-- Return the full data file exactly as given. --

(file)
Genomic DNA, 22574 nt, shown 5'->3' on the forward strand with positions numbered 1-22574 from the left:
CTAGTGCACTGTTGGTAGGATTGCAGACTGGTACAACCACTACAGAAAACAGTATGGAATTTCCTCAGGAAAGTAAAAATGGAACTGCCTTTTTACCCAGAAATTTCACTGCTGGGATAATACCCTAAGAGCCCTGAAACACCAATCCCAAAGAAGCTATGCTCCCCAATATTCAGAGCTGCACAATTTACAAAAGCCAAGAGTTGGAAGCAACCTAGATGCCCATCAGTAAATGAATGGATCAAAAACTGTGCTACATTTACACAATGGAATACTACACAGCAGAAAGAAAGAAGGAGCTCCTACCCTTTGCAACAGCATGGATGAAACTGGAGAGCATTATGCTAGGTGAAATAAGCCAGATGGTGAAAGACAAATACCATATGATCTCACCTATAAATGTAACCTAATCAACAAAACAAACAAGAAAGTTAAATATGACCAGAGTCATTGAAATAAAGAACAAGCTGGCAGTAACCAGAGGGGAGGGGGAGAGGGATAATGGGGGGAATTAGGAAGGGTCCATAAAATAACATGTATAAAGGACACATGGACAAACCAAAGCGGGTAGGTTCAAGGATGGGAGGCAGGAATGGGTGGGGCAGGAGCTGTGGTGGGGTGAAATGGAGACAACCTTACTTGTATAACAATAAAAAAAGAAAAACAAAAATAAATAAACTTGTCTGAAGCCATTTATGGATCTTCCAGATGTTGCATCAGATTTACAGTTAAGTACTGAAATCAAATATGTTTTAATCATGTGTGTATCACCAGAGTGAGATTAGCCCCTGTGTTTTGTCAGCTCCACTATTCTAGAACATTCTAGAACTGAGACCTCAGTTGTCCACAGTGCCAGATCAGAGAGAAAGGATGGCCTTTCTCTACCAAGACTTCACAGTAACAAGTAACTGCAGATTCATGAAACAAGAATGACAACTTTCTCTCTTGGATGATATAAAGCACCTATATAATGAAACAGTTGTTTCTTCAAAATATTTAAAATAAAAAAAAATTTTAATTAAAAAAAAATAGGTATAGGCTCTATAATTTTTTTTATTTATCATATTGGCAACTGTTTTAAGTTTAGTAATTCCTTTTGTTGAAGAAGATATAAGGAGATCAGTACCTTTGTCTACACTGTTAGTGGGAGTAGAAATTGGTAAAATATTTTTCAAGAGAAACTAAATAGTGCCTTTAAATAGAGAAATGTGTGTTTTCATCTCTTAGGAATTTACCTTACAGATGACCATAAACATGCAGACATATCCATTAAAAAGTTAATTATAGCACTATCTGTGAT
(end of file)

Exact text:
Genomic DNA, 22574 nt, shown 5'->3' on the forward strand with positions numbered 1-22574 from the left:
CTAGTGCACTGTTGGTAGGATTGCAGACTGGTACAACCACTACAGAAAACAGTATGGAATTTCCTCAGGAAAGTAAAAATGGAACTGCCTTTTTACCCAGAAATTTCACTGCTGGGATAATACCCTAAGAGCCCTGAAACACCAATCCCAAAGAAGCTATGCTCCCCAATATTCAGAGCTGCACAATTTACAAAAGCCAAGAGTTGGAAGCAACCTAGATGCCCATCAGTAAATGAATGGATCAAAAACTGTGCTACATTTACACAATGGAATACTACACAGCAGAAAGAAAGAAGGAGCTCCTACCCTTTGCAACAGCATGGATGAAACTGGAGAGCATTATGCTAGGTGAAATAAGCCAGATGGTGAAAGACAAATACCATATGATCTCACCTATAAATGTAACCTAATCAACAAAACAAACAAGAAAGTTAAATATGACCAGAGTCATTGAAATAAAGAACAAGCTGGCAGTAACCAGAGGGGAGGGGGAGAGGGATAATGGGGGGAATTAGGAAGGGTCCATAAAATAACATGTATAAAGGACACATGGACAAACCAAAGCGGGTAGGTTCAAGGATGGGAGGCAGGAATGGGTGGGGCAGGAGCTGTGGTGGGGTGAAATGGAGACAACCTTACTTGTATAACAATAAAAAAAGAAAAACAAAAATAAATAAACTTGTCTGAAGCCATTTATGGATCTTCCAGATGTTGCATCAGATTTACAGTTAAGTACTGAAATCAAATATGTTTTAATCATGTGTGTATCACCAGAGTGAGATTAGCCCCTGTGTTTTGTCAGCTCCACTATTCTAGAACATTCTAGAACTGAGACCTCAGTTGTCCACAGTGCCAGATCAGAGAGAAAGGATGGCCTTTCTCTACCAAGACTTCACAGTAACAAGTAACTGCAGATTCATGAAACAAGAATGACAACTTTCTCTCTTGGATGATATAAAGCACCTATATAATGAAACAGTTGTTTCTTCAAAATATTTAAAATAAAAAAAAATTTTAATTAAAAAAAAATAGGTATAGGCTCTATAATTTTTTTTATTTATCATATTGGCAACTGTTTTAAGTTTAGTAATTCCTTTTGTTGAAGAAGATATAAGGAGATCAGTACCTTTGTCTACACTGTTAGTGGGAGTAGAAATTGGTAAAATATTTTTCAAGAGAAACTAAATAGTGCCTTTAAATAGAGAAATGTGTGTTTTCATCTCTTAGGAATTTACCTTACAGATGACCATAAACATGCAGACATATCCATTAAAAAGTTAATTATAGCACTATCTGTGAT